Some 2,000 years ago, Cleopatra bet Marc Antony that she could consume a single meal worth 10 million sesterces (a sesterce being an ancient Roman coin equal in value to two-and-a-half donkeys, in case you’re wondering). During the second course of the dinner in question, Cleopatra called for a glass of vinegar. She removed one of her large pearl earrings, popped it in the glass, and, when it had been sufficiently softened by the acid in the vinegar, she drank it.
This (probably tall) tale serves as a reminder that people have been consuming vinegar for hundreds of years. Roman gladiators and Japanese samurais used it as their Gatorade. Everyday, pre-modern folks added it to drinking water to kill off bacteria.
Vinegar is still used as a folk remedy, but it’s of course more commonly loved as a cooking ingredient, which brings us to another good vinegar story, this one set in Minnesota. About halfway between Minneapolis and Fargo, well into the scrub oak bluffs of the Long Prairie River, sits the world’s only vinegary: Leatherwood. It’s the world’s only because Ron Leasman invented the word. As a winery is to wine, a vinegary is to vinegar, he figured. If we’re being fussy about it, Leasman also has Minnesota’s only vinegar yard (as vinegar production facilities are known in England). But he’s not a fussy guy, rather a genial 66-year-old retired state trooper from the same flat and snowy lands made famous (along with their state troopers) in the movie and TV show Fargo.
He has white hair, a trim moustache, and a twinkle in his eye, and answers questions in the style of the region, which is to say in as few words as possible, and with a smile. Why did Leasman start making vinegar 18 years ago? “No one else was,” he says. “I wanted to drink it for health, and everything on the market was. . . .” Leasman grimaces, leaving you to fill in the blank. “Was what?” I press. “Not natural,” he says. “Nothing you’d want to drink.”
Thus, Minnesota’s only vinegar artisan got to it. The amount of work that goes into each batch is staggering. Consider his chokecherry vinegar. When chokecherries are in season, Leasman rounds up all the ones he can find from friends, neighbors, and local farms, and discards those with bugs or rot. He then washes and lightly presses the good ones until he has about eight pounds, a process that can take up to three hours. Next, he adds sugar and yeast, and sets the chokecherries on the course to becoming wine. Once he has the wine, he transfers it to a wide-mouth bucket containing “mother of vinegar,” the good-bacteria starter that has been kept alive since his last batch of chokecherry wine. Somewhere between three and five months later, though usually closer to five, the five gallons of wine he started with will have transformed into maybe three gallons of vinegar (much is lost to evaporation). Each batch is diluted to 5 percent acidity or so, then bottled up.
photo by Caitlin Abrams
Leasman also steeps herbs and other seasoning elements such as peppers and ginger with his fruit wines. Most people who set out to make, say, a basil and tomato wine vinegar would start with a commercially produced wine vinegar, add tomatoes and basil, then take them out when they start to look bad. Leasman, on the other hand, actually makes wine out of a mixture of tomatoes, basil, water, and sugar, and then turns it to vinegar. The resulting product is delicate, with the plump, ripe flavors of tomato (minus the sweetness) woven in with the licorice notes of basil, also with its sweetness sucked out and replaced by a light, brittle tartness. It’s marvelous on a tomato salad. The habanero rhubarb vinegar is a delicate veil of light tartness that leaves a stiletto stab of heat in its wake. The raspberry, made from raspberry wine, is the easiest to love, like a sweet-tart candy for grownups. Add gin and an ice cube for a gimlet variation fit for a bet with Cleopatra.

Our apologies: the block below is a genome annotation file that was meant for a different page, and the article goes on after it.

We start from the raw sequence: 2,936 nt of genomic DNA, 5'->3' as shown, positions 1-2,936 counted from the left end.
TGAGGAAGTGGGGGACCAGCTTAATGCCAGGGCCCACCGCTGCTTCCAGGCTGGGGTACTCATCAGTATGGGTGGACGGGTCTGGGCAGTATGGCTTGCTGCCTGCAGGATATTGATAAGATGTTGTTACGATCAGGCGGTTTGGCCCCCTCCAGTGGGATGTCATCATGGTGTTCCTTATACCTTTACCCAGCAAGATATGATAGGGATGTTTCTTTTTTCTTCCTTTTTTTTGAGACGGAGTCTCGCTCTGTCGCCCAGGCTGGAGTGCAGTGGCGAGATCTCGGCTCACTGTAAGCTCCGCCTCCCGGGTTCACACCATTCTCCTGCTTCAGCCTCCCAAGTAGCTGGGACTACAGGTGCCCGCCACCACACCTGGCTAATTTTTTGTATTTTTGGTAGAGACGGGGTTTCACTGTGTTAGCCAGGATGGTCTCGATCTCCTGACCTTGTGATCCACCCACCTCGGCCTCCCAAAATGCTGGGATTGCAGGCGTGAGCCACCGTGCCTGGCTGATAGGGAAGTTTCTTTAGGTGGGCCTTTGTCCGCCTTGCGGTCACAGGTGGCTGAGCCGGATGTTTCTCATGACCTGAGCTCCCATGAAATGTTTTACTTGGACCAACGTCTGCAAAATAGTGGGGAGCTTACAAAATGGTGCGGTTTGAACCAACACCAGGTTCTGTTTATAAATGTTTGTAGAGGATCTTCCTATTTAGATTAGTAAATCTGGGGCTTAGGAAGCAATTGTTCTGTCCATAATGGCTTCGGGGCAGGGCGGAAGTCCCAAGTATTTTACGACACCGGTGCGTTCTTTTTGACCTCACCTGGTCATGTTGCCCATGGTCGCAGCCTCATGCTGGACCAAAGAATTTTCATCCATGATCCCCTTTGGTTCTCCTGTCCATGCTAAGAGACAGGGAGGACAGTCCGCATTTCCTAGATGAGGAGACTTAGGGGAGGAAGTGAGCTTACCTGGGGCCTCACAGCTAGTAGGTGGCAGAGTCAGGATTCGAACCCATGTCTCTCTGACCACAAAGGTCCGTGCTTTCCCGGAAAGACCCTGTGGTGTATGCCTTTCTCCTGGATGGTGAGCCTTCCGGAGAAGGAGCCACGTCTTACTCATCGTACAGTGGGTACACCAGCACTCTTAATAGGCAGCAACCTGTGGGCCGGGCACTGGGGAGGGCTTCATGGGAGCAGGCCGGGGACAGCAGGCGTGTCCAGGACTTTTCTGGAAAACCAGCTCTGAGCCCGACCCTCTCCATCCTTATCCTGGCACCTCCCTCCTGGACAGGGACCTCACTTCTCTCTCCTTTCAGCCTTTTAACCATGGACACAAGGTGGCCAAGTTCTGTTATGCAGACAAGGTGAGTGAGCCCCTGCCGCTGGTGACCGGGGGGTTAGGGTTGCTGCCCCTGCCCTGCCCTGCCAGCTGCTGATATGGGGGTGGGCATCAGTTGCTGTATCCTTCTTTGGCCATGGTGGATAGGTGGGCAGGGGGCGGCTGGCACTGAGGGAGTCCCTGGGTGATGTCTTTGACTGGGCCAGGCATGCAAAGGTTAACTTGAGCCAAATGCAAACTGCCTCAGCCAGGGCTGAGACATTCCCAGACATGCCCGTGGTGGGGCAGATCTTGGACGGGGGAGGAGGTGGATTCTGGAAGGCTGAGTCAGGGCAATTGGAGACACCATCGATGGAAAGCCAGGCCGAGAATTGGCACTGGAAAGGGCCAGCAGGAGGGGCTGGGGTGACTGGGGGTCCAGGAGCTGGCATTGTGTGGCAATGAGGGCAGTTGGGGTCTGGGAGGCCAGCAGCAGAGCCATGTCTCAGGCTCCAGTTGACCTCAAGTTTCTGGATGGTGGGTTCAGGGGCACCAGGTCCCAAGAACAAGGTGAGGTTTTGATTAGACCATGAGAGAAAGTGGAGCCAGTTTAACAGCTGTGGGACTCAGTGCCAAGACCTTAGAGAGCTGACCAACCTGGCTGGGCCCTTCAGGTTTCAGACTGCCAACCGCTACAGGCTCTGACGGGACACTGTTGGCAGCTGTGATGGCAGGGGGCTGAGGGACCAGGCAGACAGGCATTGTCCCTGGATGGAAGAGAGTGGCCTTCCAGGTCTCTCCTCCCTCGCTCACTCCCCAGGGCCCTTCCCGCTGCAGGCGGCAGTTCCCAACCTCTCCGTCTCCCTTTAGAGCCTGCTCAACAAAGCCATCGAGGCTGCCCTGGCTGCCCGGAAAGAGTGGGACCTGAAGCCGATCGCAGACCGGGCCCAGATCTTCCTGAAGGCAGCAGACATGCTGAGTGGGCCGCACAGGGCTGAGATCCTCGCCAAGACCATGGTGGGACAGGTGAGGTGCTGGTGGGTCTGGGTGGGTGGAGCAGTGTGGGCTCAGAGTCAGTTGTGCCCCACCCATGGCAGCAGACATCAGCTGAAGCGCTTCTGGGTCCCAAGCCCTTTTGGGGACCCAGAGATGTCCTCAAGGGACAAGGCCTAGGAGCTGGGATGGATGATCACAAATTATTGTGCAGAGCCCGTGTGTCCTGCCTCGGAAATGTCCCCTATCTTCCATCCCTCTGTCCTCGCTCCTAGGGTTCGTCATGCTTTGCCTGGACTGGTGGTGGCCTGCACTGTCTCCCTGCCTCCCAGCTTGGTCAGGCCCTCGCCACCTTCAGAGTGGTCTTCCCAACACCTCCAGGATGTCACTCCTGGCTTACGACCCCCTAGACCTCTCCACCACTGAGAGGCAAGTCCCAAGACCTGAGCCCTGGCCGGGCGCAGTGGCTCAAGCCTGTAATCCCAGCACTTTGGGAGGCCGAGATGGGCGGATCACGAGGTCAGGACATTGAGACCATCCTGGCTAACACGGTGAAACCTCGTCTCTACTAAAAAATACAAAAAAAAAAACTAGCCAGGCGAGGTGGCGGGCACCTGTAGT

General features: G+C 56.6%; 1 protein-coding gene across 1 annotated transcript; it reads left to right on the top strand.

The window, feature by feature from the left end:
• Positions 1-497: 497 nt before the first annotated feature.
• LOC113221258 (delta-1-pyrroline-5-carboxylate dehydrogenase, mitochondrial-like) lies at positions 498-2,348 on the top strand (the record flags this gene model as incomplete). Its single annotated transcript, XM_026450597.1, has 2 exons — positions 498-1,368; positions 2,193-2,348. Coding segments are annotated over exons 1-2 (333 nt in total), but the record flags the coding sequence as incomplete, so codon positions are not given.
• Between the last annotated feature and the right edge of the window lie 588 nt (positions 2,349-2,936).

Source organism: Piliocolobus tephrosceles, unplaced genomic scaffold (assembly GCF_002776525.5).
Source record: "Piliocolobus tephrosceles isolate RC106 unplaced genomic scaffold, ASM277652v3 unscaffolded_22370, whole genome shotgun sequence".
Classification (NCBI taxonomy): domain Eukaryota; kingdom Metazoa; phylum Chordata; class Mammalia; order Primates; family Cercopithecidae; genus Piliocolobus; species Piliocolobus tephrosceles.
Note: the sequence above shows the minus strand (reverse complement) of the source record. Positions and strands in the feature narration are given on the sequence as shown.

A new generation of Twin Cities food entrepreneurs is as wild about Leasman’s work as I am. Will Flanagan, the wine buyer and manager for the Italian restaurant La Grolla in St. Paul, just launched a pickle company called brine + barrel that uses Leatherwood vinegar. “Obviously there are people doing things like this in places like Emilia-Romagna,” says Flanagan of artisan vinegars, “but for this to be going on in northern Minnesota? It’s just cool.”
Molly Clark just launched a broth company, Taking Stock Foods, which uses Leatherwood’s vinegar as one of the five ingredients in its organic chicken stock. Former pastry chef Tony Stoy’s quick-growing Twin Cities hot sauce company Isabel Street Heat uses Leatherwood vinegars in its two high-end probiotic hot sauces. “I could get regular vinegar for a 10th the price,” he says. “But [Leatherwood is] such a better ingredient. The quality is so much better, it lasts longer, and tastes better as it ages.”
Leasman is happy to have found some young fans. But with his tiny, 150- to 200-gallon a year production going to Twin Cities retailers such as Golden Fig, GrassRoots Gourmet, and Local D’Lish—and to a guy he knows who buys a case every year (sometimes more)—he doesn’t really need new customers. “This was just a hobby,” he says in typically understated fashion.
While working in the world’s only vinegary, Leasman sometimes flips on a little TV in the corner and watches Pawn Stars on the History Channel. He never watches Fargo, the movie or show, even though he was, in fact, a Minnesota state trooper in 1987, the year of the grisly, [not actually] "real-life" events on which the Coen brothers’ creation was supposedly based. “I could never get through it, didn’t care for it,” says Leasman of the movie. I pressed him. “Tried twice, didn’t care for it,” he says, smiling, with just the light sort of acid tone that you’d imagine a good vinegar maker would use. As I drove off past the flat and orderly farms, I couldn’t help but wonder: Was that the same tone Cleopatra used when she won that bet?